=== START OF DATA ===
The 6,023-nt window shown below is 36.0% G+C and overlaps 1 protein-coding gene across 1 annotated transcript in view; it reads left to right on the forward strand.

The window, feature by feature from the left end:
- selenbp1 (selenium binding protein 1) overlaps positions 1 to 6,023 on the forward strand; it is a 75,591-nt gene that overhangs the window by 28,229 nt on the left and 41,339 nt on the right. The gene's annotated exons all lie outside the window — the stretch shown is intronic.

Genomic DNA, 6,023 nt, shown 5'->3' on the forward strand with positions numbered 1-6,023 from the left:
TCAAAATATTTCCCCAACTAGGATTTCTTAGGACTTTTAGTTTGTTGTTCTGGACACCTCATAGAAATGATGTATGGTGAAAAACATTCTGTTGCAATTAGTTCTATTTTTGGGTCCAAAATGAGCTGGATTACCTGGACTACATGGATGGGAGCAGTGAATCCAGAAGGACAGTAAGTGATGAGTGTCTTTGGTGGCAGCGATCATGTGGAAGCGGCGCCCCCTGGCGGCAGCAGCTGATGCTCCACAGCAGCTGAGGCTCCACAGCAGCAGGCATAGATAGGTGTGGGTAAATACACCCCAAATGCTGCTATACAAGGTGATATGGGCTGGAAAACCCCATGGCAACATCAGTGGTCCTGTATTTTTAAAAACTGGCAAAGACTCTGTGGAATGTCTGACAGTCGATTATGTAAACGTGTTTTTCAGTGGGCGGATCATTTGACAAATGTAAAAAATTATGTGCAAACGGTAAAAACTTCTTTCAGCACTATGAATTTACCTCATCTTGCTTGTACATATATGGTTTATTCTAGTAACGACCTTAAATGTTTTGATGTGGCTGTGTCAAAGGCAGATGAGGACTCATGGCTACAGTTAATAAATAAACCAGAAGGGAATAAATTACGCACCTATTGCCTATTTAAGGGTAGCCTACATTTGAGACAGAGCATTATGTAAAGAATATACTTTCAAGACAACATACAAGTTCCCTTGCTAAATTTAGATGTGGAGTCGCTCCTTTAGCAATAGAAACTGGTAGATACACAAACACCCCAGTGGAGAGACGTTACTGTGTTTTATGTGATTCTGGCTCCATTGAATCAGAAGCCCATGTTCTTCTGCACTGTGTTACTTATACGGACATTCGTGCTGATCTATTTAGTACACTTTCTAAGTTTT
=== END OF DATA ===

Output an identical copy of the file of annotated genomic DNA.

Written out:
The 6,023-nt window shown below is 36.0% G+C and overlaps 1 protein-coding gene across 1 annotated transcript in view; it reads left to right on the forward strand.

The window, feature by feature from the left end:
- selenbp1 (selenium binding protein 1) overlaps positions 1 to 6,023 on the forward strand; it is a 75,591-nt gene that overhangs the window by 28,229 nt on the left and 41,339 nt on the right. The gene's annotated exons all lie outside the window — the stretch shown is intronic.

Genomic DNA, 6,023 nt, shown 5'->3' on the forward strand with positions numbered 1-6,023 from the left:
TCAAAATATTTCCCCAACTAGGATTTCTTAGGACTTTTAGTTTGTTGTTCTGGACACCTCATAGAAATGATGTATGGTGAAAAACATTCTGTTGCAATTAGTTCTATTTTTGGGTCCAAAATGAGCTGGATTACCTGGACTACATGGATGGGAGCAGTGAATCCAGAAGGACAGTAAGTGATGAGTGTCTTTGGTGGCAGCGATCATGTGGAAGCGGCGCCCCCTGGCGGCAGCAGCTGATGCTCCACAGCAGCTGAGGCTCCACAGCAGCAGGCATAGATAGGTGTGGGTAAATACACCCCAAATGCTGCTATACAAGGTGATATGGGCTGGAAAACCCCATGGCAACATCAGTGGTCCTGTATTTTTAAAAACTGGCAAAGACTCTGTGGAATGTCTGACAGTCGATTATGTAAACGTGTTTTTCAGTGGGCGGATCATTTGACAAATGTAAAAAATTATGTGCAAACGGTAAAAACTTCTTTCAGCACTATGAATTTACCTCATCTTGCTTGTACATATATGGTTTATTCTAGTAACGACCTTAAATGTTTTGATGTGGCTGTGTCAAAGGCAGATGAGGACTCATGGCTACAGTTAATAAATAAACCAGAAGGGAATAAATTACGCACCTATTGCCTATTTAAGGGTAGCCTACATTTGAGACAGAGCATTATGTAAAGAATATACTTTCAAGACAACATACAAGTTCCCTTGCTAAATTTAGATGTGGAGTCGCTCCTTTAGCAATAGAAACTGGTAGATACACAAACACCCCAGTGGAGAGACGTTACTGTGTTTTATGTGATTCTGGCTCCATTGAATCAGAAGCCCATGTTCTTCTGCACTGTGTTACTTATACGGACATTCGTGCTGATCTATTTAGTACACTTTCTAAGTTTT